2011 Volkswagen Jetta Sedan Performance

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Performance

The 2011 VW Jetta lineup eventually will include a choice of three engines. By year’s end, Volkswagen will have a full lineup of powertrains available in this new body style. A 115-horsepower, 2.0-liter four-cylinder will be available with either a five-speed manual or a six-speed automatic—and honestly, we can’t imagine anyone other than the most frugal Germanophiles looking seriously into this price leader. Low power and a 2800-pound curb weight tend not to mix well, and VW admits the automatic version of this Jetta will struggle to hit 60 mph in 11 seconds. That’s Smart ForTwo territory, and slower than a Honda Insight.

The version we all want is VW’s clean-diesel TDI. In showrooms by December, the TDI will bring back the VW oil-burner for 42-mpg highway fuel economy and a 0-60 mph time of 8.7 seconds, along with a choice of manual or dual-clutch transmissions. It’s our favorite current Jetta, and no doubt will be the best of the new breed.

The 2011 Jetta has that much-praised German ride and good steering, though we still think most VW-inclined buyers will want the pricier diesel TDI or turbo GLI powertrains.

Further in the haze are the Jetta GLI, which sports today’s 2.0-liter turbo four with 207 horsepower, with an independent suspension and a choice of gearboxes. That and the coming Jetta Hybrid should both be tagged as 2012 models.

For the launch of the vehicle, where we first drove the new sedan, VW had only its plushest versions available—the five-cylinder versions that represent the strongest value for new converts to the VW fold.  For now, we can only comment on this version, which we pushed into the coastal roads north of San Francisco. More so than in the past, the Jetta impressed us with a grunty feel—and without the grumpy engine sounds that usually come from off-note five-cylinder engines. It’s torquey enough for a vehicle of its size and weight (about 3100 pounds), and couples with the automatic box very well.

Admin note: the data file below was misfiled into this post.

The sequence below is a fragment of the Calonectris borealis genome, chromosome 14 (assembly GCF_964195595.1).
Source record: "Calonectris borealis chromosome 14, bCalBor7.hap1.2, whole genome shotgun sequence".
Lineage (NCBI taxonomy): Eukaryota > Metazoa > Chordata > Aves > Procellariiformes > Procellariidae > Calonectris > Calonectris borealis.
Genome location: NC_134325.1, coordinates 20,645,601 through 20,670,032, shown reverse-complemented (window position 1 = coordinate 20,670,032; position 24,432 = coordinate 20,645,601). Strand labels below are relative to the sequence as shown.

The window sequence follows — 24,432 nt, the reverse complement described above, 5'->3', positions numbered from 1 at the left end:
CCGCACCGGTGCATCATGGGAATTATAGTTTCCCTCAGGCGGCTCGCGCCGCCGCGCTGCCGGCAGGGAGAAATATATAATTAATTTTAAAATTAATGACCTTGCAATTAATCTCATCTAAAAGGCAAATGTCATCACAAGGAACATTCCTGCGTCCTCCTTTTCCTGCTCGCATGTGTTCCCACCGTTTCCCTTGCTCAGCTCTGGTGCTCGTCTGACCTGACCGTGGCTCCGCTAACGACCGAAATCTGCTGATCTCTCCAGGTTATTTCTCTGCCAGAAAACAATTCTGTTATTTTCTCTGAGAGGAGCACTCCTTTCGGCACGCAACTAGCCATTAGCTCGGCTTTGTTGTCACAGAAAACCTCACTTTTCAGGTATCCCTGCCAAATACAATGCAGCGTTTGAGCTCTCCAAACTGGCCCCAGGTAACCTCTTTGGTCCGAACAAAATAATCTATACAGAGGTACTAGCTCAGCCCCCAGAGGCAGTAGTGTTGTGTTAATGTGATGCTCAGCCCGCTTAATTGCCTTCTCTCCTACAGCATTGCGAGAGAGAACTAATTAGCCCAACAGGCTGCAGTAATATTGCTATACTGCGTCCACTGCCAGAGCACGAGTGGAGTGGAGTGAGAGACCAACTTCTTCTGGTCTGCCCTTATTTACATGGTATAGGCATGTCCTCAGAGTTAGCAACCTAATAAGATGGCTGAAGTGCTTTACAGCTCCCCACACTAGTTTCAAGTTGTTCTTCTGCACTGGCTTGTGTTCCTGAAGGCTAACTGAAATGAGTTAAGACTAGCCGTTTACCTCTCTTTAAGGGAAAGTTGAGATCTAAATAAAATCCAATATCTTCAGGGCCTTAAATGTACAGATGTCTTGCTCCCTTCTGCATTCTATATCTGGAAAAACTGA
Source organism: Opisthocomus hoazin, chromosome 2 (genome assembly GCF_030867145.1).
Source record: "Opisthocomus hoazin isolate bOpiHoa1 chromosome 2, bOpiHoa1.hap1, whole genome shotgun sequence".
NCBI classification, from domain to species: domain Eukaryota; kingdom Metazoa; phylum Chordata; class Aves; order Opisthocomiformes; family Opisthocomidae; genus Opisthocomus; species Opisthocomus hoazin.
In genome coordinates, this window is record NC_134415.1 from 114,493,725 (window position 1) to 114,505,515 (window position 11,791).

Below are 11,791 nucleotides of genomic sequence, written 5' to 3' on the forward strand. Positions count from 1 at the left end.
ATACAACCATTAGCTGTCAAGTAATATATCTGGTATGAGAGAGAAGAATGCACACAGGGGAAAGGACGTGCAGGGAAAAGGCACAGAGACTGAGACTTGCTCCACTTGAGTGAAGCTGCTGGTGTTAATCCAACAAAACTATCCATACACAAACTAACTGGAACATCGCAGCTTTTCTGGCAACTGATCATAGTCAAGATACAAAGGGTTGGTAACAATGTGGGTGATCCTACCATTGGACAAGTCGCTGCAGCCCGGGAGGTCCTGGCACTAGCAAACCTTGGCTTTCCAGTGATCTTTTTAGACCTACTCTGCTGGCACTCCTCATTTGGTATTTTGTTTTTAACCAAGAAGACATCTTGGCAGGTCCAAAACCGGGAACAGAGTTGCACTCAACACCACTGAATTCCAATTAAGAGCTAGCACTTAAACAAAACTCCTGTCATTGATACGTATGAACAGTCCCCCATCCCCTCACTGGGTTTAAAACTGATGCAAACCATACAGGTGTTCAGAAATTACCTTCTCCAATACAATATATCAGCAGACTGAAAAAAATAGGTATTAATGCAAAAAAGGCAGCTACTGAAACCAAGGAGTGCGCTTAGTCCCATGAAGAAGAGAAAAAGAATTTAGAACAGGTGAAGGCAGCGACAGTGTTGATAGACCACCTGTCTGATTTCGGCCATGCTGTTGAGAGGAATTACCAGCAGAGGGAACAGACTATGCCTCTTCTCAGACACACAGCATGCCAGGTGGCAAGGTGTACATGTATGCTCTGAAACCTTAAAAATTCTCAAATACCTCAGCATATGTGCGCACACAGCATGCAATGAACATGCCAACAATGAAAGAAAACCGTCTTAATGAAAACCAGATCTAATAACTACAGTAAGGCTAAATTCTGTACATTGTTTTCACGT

We do wish VW’s conventional automatics came with shift paddles like its DSG boxes; the automatic has a sport-shift feature on its lever that makes drivers pull a hand from the wheel to play around in the gears, which respond sweetly to on-call gear changes. VW promises a 0-60 mph time of 8.5 seconds with the six-speed automatic we drove all day, and it’s likely a few tenths quicker. Top speed is pegged at 127 mph.

Much has been made of the Jetta’s switch to a non-independent rear suspension, and the downgrade of rear disc brakes to drums on the two low-level trims. Our Jetta SEL, with a Sport package, couldn’t have cared less that its torsion-beam rear axle is theoretically less articulate. Torsion beams on a smaller car, like the Golf, can cause unusual lifting in hard corners, but the Jetta simply sawed into the Marin headlands without any fuss, its hydraulic steering responding in a logical way unlike the electric steering from last year’s version. This Jetta even captures the elusive Germanic ride quality that makes itself known in audible tire slap, a light pistoning motion over bumps, and utter control, otherwise. There’s none of the bounding and hopping you feel in a Kia Forte, just controlled response. Brake feel is strong, confident and deep—though we’re curious to see how those drums feel after a few winding roads.

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